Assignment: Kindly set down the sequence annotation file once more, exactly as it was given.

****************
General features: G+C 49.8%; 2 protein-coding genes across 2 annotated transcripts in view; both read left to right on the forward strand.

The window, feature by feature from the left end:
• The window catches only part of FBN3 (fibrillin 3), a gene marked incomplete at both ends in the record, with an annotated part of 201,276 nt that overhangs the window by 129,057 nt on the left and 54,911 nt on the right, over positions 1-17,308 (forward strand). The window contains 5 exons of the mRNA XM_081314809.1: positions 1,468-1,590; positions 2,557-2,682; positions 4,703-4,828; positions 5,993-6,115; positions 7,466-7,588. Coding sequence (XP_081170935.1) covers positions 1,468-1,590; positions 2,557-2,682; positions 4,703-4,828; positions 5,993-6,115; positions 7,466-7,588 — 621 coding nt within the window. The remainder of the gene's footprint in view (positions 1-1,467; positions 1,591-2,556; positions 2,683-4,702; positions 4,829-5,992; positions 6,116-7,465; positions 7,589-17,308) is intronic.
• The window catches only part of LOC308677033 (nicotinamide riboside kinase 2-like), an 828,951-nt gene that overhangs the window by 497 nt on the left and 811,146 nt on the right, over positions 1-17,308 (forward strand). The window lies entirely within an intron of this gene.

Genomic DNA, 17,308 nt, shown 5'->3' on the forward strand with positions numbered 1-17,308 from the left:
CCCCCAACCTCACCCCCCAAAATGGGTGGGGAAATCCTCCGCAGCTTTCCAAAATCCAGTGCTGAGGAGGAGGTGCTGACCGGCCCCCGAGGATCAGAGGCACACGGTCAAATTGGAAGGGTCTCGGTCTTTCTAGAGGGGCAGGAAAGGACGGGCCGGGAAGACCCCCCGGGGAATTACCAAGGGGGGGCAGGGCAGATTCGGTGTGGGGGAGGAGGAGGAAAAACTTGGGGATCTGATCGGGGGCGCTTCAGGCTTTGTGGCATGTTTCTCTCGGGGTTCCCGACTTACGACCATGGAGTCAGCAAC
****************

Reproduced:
General features: G+C 49.8%; 2 protein-coding genes across 2 annotated transcripts in view; both read left to right on the forward strand.

The window, feature by feature from the left end:
• The window catches only part of FBN3 (fibrillin 3), a gene marked incomplete at both ends in the record, with an annotated part of 201,276 nt that overhangs the window by 129,057 nt on the left and 54,911 nt on the right, over positions 1-17,308 (forward strand). The window contains 5 exons of the mRNA XM_081314809.1: positions 1,468-1,590; positions 2,557-2,682; positions 4,703-4,828; positions 5,993-6,115; positions 7,466-7,588. Coding sequence (XP_081170935.1) covers positions 1,468-1,590; positions 2,557-2,682; positions 4,703-4,828; positions 5,993-6,115; positions 7,466-7,588 — 621 coding nt within the window. The remainder of the gene's footprint in view (positions 1-1,467; positions 1,591-2,556; positions 2,683-4,702; positions 4,829-5,992; positions 6,116-7,465; positions 7,589-17,308) is intronic.
• The window catches only part of LOC308677033 (nicotinamide riboside kinase 2-like), an 828,951-nt gene that overhangs the window by 497 nt on the left and 811,146 nt on the right, over positions 1-17,308 (forward strand). The window lies entirely within an intron of this gene.

Genomic DNA, 17,308 nt, shown 5'->3' on the forward strand with positions numbered 1-17,308 from the left:
CCCCCAACCTCACCCCCCAAAATGGGTGGGGAAATCCTCCGCAGCTTTCCAAAATCCAGTGCTGAGGAGGAGGTGCTGACCGGCCCCCGAGGATCAGAGGCACACGGTCAAATTGGAAGGGTCTCGGTCTTTCTAGAGGGGCAGGAAAGGACGGGCCGGGAAGACCCCCCGGGGAATTACCAAGGGGGGGCAGGGCAGATTCGGTGTGGGGGAGGAGGAGGAAAAACTTGGGGATCTGATCGGGGGCGCTTCAGGCTTTGTGGCATGTTTCTCTCGGGGTTCCCGACTTACGACCATGGAGTCAGCAAC